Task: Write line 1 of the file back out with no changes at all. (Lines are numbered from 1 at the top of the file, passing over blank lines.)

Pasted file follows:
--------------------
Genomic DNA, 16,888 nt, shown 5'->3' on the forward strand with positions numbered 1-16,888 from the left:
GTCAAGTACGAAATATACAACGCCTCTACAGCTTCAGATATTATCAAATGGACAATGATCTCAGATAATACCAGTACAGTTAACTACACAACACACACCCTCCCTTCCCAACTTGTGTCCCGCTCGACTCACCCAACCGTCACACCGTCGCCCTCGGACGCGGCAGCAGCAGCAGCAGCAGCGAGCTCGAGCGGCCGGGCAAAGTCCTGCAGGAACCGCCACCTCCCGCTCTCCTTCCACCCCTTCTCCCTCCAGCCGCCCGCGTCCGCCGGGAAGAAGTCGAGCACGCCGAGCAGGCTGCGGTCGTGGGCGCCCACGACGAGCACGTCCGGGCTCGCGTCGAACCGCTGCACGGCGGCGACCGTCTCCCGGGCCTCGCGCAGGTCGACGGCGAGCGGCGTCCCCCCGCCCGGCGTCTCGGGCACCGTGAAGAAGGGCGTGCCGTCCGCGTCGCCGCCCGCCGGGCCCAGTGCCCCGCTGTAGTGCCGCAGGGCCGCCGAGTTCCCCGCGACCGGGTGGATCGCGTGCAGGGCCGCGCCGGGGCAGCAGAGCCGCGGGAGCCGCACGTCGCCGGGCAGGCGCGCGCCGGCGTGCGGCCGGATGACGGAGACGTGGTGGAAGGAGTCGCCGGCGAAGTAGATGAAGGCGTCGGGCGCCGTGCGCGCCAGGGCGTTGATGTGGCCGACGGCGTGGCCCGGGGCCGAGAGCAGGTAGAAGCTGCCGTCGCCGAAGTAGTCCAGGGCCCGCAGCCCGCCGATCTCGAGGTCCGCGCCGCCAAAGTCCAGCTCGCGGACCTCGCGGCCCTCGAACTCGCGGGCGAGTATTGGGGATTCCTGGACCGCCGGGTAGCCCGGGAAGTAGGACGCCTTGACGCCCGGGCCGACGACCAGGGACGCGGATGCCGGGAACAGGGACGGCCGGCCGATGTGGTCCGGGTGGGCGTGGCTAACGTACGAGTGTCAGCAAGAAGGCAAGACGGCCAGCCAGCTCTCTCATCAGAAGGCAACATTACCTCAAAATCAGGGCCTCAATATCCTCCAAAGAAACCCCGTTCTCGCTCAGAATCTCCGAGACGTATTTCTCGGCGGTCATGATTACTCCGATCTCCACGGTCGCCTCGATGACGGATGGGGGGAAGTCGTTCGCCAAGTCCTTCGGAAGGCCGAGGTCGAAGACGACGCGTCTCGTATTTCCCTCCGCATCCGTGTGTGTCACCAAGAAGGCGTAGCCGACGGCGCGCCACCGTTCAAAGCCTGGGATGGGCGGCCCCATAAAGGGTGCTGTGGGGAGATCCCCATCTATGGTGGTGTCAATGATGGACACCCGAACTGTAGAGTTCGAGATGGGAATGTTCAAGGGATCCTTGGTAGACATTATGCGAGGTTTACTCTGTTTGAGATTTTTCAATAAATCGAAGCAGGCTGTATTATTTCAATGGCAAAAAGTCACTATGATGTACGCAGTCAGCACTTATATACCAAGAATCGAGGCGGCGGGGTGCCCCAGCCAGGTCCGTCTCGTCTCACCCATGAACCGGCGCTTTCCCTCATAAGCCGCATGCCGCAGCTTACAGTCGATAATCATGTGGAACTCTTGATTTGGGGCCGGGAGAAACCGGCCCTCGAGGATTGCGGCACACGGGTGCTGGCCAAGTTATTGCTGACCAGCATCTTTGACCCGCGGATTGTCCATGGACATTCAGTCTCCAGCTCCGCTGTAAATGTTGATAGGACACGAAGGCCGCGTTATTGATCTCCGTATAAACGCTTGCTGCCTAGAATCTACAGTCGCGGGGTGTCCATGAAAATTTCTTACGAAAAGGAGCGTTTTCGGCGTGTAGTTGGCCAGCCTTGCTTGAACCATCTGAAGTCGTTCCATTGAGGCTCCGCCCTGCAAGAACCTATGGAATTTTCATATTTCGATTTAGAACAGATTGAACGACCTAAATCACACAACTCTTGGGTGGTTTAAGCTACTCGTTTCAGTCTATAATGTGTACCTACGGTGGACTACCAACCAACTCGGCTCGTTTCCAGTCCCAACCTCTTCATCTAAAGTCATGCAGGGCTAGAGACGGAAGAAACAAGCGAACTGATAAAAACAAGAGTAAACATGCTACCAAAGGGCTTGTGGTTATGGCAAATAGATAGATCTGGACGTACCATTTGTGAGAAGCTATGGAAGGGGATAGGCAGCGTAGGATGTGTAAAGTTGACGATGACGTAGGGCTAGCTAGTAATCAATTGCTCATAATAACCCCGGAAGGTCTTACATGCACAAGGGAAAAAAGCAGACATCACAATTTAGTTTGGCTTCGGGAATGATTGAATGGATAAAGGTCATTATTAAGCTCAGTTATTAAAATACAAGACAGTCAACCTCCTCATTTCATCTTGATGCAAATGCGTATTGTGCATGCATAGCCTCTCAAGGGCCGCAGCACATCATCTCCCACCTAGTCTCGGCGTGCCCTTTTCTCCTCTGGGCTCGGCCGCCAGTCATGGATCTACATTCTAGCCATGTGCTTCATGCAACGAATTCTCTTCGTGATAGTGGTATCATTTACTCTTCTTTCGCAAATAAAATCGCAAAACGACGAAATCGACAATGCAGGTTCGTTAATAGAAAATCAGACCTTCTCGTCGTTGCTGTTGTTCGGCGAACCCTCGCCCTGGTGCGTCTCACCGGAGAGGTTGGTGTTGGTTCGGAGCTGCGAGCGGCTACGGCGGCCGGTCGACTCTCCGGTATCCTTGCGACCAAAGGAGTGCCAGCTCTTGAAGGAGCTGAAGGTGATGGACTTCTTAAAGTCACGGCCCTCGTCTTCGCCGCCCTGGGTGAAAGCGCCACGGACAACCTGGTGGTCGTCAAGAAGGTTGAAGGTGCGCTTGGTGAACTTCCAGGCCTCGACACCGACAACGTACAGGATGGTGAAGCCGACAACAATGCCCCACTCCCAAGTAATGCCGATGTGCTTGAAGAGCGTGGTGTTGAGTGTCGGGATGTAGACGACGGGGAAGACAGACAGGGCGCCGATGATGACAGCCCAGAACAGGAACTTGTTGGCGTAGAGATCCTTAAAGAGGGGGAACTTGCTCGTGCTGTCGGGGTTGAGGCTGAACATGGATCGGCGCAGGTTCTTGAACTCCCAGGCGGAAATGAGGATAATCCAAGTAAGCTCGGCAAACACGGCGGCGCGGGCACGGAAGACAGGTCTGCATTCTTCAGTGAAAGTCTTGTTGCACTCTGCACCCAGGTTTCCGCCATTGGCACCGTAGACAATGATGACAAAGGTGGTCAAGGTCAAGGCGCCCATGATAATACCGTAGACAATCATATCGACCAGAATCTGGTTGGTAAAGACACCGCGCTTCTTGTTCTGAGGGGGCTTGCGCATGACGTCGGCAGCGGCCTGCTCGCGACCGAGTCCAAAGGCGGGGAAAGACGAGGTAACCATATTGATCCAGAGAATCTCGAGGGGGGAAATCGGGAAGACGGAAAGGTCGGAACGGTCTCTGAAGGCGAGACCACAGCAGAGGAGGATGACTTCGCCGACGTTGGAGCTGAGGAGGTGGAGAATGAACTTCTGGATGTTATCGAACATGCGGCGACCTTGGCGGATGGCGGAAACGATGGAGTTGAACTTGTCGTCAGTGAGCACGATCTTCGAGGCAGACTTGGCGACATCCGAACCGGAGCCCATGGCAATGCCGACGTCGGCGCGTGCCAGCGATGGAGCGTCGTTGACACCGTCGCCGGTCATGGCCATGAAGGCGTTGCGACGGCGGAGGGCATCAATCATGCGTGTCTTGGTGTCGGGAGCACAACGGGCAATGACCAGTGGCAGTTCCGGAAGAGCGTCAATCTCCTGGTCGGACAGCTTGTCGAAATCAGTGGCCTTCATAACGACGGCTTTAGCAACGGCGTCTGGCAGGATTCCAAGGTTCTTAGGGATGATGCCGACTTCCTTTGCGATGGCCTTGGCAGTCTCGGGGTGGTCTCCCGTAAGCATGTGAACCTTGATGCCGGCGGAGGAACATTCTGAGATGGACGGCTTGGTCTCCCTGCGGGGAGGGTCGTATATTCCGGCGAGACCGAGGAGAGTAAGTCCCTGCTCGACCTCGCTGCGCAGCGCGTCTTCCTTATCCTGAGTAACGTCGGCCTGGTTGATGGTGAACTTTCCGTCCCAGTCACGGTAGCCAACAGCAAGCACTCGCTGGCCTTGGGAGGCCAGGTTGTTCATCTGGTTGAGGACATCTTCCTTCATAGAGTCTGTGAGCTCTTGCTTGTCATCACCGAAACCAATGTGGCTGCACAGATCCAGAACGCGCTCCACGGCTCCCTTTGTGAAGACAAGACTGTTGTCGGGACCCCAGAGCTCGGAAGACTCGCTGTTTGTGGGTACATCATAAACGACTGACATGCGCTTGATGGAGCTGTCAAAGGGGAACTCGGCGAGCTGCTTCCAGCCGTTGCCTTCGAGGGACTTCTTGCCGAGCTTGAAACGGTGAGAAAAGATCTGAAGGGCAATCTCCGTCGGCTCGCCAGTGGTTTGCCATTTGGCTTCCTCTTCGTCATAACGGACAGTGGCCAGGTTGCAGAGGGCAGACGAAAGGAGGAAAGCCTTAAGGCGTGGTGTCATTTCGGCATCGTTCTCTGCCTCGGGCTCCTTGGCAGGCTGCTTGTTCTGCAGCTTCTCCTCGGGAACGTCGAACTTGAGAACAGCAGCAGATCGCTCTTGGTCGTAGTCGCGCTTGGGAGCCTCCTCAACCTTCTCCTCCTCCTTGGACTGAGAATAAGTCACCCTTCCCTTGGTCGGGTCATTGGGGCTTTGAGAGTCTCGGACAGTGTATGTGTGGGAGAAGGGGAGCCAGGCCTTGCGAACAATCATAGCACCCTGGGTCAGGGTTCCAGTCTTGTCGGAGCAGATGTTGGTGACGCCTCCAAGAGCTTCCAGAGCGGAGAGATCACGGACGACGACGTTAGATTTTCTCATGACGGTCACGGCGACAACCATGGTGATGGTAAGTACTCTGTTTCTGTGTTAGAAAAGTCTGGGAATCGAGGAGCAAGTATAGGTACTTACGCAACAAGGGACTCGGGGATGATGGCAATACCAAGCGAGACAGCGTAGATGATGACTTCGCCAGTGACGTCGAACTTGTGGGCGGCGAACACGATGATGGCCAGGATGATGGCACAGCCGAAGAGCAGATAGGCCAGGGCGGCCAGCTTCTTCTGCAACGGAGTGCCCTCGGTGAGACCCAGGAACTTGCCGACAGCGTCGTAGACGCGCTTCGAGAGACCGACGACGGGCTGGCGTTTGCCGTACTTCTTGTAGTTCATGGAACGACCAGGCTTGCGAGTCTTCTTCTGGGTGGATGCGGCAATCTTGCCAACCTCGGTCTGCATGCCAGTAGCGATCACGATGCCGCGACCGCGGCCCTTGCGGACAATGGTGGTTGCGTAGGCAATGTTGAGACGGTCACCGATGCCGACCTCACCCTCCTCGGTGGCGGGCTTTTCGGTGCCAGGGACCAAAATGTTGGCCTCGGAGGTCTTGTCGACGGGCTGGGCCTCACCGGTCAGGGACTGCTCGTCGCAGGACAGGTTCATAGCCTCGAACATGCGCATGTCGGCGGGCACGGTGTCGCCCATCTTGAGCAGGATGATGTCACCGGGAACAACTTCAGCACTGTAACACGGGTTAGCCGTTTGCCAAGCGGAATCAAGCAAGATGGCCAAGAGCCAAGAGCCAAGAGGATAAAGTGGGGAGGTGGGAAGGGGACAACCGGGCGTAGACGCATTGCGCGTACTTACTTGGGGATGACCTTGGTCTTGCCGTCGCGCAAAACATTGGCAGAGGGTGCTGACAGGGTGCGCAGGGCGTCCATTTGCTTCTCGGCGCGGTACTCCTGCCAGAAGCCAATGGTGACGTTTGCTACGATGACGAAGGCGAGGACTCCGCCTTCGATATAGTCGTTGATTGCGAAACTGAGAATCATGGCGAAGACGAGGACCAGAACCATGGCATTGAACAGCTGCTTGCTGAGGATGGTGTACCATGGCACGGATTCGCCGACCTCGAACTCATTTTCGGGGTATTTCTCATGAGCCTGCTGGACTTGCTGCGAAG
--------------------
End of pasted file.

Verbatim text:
Genomic DNA, 16,888 nt, shown 5'->3' on the forward strand with positions numbered 1-16,888 from the left: